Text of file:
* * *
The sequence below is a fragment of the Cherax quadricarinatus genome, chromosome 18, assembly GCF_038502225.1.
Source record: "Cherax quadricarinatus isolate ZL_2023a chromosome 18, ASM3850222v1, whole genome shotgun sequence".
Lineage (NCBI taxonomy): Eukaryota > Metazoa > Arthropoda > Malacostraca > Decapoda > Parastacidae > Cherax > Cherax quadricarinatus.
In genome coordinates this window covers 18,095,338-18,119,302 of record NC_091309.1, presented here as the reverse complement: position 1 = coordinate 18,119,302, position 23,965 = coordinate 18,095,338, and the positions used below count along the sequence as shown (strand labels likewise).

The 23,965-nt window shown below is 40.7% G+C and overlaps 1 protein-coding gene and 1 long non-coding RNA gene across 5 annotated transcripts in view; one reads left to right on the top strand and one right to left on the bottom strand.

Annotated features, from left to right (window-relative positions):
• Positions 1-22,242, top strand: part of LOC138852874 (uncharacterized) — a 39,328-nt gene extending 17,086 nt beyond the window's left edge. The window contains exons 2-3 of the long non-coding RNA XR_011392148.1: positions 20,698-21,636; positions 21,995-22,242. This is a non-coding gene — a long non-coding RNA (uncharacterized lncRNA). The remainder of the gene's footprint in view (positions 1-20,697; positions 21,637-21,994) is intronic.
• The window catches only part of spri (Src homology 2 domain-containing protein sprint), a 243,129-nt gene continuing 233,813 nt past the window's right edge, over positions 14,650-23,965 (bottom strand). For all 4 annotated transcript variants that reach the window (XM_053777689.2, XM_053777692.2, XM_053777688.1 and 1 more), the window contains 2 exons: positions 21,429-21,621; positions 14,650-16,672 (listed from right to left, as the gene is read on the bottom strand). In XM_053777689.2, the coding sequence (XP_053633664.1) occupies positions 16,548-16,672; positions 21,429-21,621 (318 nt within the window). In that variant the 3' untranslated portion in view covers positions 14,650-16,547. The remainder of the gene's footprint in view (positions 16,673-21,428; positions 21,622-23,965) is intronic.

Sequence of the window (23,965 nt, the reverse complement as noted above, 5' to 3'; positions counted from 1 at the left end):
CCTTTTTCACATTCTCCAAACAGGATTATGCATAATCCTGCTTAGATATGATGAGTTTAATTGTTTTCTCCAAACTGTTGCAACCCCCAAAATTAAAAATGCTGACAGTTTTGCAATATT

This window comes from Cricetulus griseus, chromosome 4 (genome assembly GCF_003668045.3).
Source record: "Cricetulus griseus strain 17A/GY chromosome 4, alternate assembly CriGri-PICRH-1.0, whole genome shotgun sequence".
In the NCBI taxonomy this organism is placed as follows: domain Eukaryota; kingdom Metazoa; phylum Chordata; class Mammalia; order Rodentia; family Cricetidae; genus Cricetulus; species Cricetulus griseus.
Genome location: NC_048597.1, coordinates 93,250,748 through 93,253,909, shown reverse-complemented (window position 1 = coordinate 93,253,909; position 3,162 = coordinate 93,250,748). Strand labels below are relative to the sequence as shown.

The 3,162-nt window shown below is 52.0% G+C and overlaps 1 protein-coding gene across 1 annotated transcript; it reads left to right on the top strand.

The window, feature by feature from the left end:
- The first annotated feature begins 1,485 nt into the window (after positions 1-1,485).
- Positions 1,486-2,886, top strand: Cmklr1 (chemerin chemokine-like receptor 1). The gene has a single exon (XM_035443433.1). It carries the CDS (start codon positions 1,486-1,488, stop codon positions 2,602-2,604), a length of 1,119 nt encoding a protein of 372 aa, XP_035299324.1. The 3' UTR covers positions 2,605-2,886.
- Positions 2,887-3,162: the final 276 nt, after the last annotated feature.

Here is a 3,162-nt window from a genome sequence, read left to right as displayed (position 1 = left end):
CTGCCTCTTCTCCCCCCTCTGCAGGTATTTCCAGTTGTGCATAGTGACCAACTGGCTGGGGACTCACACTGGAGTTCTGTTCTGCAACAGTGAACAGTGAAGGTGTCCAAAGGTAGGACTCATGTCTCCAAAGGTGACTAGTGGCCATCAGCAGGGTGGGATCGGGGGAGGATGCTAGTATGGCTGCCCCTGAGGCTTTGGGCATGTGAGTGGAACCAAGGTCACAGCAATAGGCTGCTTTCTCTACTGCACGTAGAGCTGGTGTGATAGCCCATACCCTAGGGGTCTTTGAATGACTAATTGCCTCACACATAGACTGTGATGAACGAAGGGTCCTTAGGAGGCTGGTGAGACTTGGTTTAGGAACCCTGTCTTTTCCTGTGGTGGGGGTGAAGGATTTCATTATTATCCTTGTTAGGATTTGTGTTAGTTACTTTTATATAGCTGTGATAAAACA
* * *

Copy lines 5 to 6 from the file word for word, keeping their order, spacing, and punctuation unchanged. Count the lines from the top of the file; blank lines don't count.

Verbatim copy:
The 23,965-nt window shown below is 40.7% G+C and overlaps 1 protein-coding gene and 1 long non-coding RNA gene across 5 annotated transcripts in view; one reads left to right on the top strand and one right to left on the bottom strand.

Annotated features, from left to right (window-relative positions):